Playwright Dana Leslie Goldstein calls this her most personal play, inspired by her childhood in suburban New York. "It was a time and place," she says, "when coupling wasn't necessarily for life, and being in the closet just meant you were looking for your shoes." The play also grows out of her college experience at Wesleyan University in Connecticut, and the ethical questions she began to ask there. "In the suburbs in the 1970s, valium was everywhere. So was alcohol, infidelity, consciousness raising groups and unhappiness. There was a search going on. A search for more, whatever that meant, because the basic human needs were abundantly satisfied. But still there was emptiness. I thought I understood all this by the time I went to college. I understood almost nothing. But the most important thing I learned in school was to question - question everything, including my professors and my parents - and that in itself was revolutionary. Generations of women before me had learned just the opposite. And that was apparent in their lifestyle choices, choices that in some cases took decades to undo. My own mother changed her life at 40. She divorced, went back to school, changed careers and sexual orientation. But I can't help wondering if she had grown up when I did, would she have needed to change her life at all? She might have 'done it right' the first time. And I might never have been born."
ABOUT THE PLAYWRIGHT
Playwright Dana Leslie Goldstein has won the New England New Play Competition, Harold and Mimi Steinberg Playwriting Prize, Different Voices New Play Award, ACTF New Play Award, Henry Hoyns Poetry Fellowship, AWP Intro Award, an Academy of American Poets Prize and numerous development grants. Her work been seen at Cherry Lane, Culture Project, Julia Miles Theater, York, Theatre 80/St. Mark's, Theater for the New City, New Dramatists, Center Stage, BMI, Vineyard Playhouse, Pulse, Theater Row Theatre, Gene Frankel Theatre, The Barrow Group, Acorn Theatre, The Lark, Beckett Theatre, Neighborhood Playhouse, The Workshop Theater, Pacific Theatre (Vancouver), TischAsia (Singapore), NYMF, on Ellis and Liberty Islands, at the U.N. and on Equity TYA tours throughout the East Coast. Her musical LIBERTY (book & lyrics) has been seen off-Broadway and will reopen in 2018. Dana has been a lyricist at BMI and a member of the Playwrights Lab at Women's Project, NewShoe & DVRF. She is a member of The Workshop Theater and the Dramatists Guild. www.danalesliegoldstein.com
ABOUT THE DIRECTOR
Director Kimberly Loren Eaton focuses on the creative development of new work as a director. With her theatrical development and production company, Theatrum Mundi Productions, she also serves as a creative development consultant and producer. Select directing credits include: The Forgetting Curve (Boston Center for the Arts, Calderwood Pavillion, Wimberly mainstage), Ain't Far From Home (Playwrights Horizons Downtown), American Dream with David Morse, Tamara Tunie & Sarita Choudhury (Manhattan Theatre Club Studio Theatre). She was involved on the producing teams of Fun Home (Broadway- 5 Tony Awards incl. Best Play/ Nat'l Tour) & The Velocity of Autumn (Broadway), Freud's Last Session (Off-Broadway Alliance Award for Best Play), and Tonya & Nancy (NYMF). A decade teaching/coaching acting. Youngest ever Artistic & Managing Director Off-Broadway, The Marjorie S. Deane Little Theatre - run 5 years in profit, through the recession. Former Director of the Arts, YMCA of Greater NY. Recently appointed Director of New Works, Chain Theatre, helming Scout Theatre Lab. Will launch new theatre collective, The Tribe, as Artistic Director, in partnership with theatre artist Ali Kennedy Scott, in 2018. Additional directing works in development: The Forgetting Curve, the immersive Totems, Waiting, and Sammy's Bowery Follies. Current VP of Communication, League of Professional Theatre Women. NYMF Reading Committee, Julia's Reading Room Committee, Broadway Bound Theatre Festival Advisory Panel. Hofstra, London Academy of Music and Dramatic Arts, CTI.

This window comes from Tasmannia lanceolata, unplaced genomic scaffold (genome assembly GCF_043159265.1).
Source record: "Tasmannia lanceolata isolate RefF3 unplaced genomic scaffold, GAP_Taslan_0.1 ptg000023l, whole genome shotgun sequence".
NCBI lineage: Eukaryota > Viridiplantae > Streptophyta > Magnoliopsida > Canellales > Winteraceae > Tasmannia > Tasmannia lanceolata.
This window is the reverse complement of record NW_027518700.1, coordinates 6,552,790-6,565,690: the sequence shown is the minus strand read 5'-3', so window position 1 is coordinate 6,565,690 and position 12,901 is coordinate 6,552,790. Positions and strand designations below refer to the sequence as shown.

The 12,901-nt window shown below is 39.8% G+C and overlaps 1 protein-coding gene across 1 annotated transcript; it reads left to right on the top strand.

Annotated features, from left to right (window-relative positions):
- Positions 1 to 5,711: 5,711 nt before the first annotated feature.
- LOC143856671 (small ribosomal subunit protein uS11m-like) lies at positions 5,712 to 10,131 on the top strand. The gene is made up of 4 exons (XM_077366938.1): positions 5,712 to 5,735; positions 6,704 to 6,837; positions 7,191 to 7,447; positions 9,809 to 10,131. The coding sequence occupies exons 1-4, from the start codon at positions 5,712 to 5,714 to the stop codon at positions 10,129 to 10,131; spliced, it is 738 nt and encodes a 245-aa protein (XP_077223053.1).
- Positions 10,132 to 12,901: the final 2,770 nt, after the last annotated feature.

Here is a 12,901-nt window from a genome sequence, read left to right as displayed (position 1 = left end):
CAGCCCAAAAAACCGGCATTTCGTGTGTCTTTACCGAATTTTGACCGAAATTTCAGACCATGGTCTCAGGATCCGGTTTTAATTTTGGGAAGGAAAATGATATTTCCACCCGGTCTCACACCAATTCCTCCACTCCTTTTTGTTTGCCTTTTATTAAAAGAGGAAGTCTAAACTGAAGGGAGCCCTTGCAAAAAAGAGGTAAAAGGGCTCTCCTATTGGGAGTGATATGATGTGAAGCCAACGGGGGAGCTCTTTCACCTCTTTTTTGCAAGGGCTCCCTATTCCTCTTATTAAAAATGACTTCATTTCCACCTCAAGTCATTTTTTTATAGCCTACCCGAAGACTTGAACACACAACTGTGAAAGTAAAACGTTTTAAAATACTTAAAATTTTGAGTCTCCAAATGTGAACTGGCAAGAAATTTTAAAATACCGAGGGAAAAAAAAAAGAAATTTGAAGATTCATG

Timothy Busfield* (Ed) Broadway: Brighton Beach Memoirs, A Few Good Men. Off-Broadway: With Circle Repertory (Company Member 1981), Richard II, A Tale Told (Talley and Son), Marsha Norman's The Holdup, The First Annual Young Playwright's Festival. Regional: Actor's Theatre of Louisville 1979-1981 (Company Member), The Mark Taper Forum, The Long Wharf, Westport Country Playhouse. Founded The Fantasy Theatre and co-founded The B Street Theatre in Sacramento, California (31st season). Selected Films and TV (over 500 credits): Field of Dreams, Revenge of the Nerds, Quiz Show, Sneakers, Stripes, Little Big League, thirtysomething (Emmy Award), The West Wing, Designated Survivor, and Family Ties.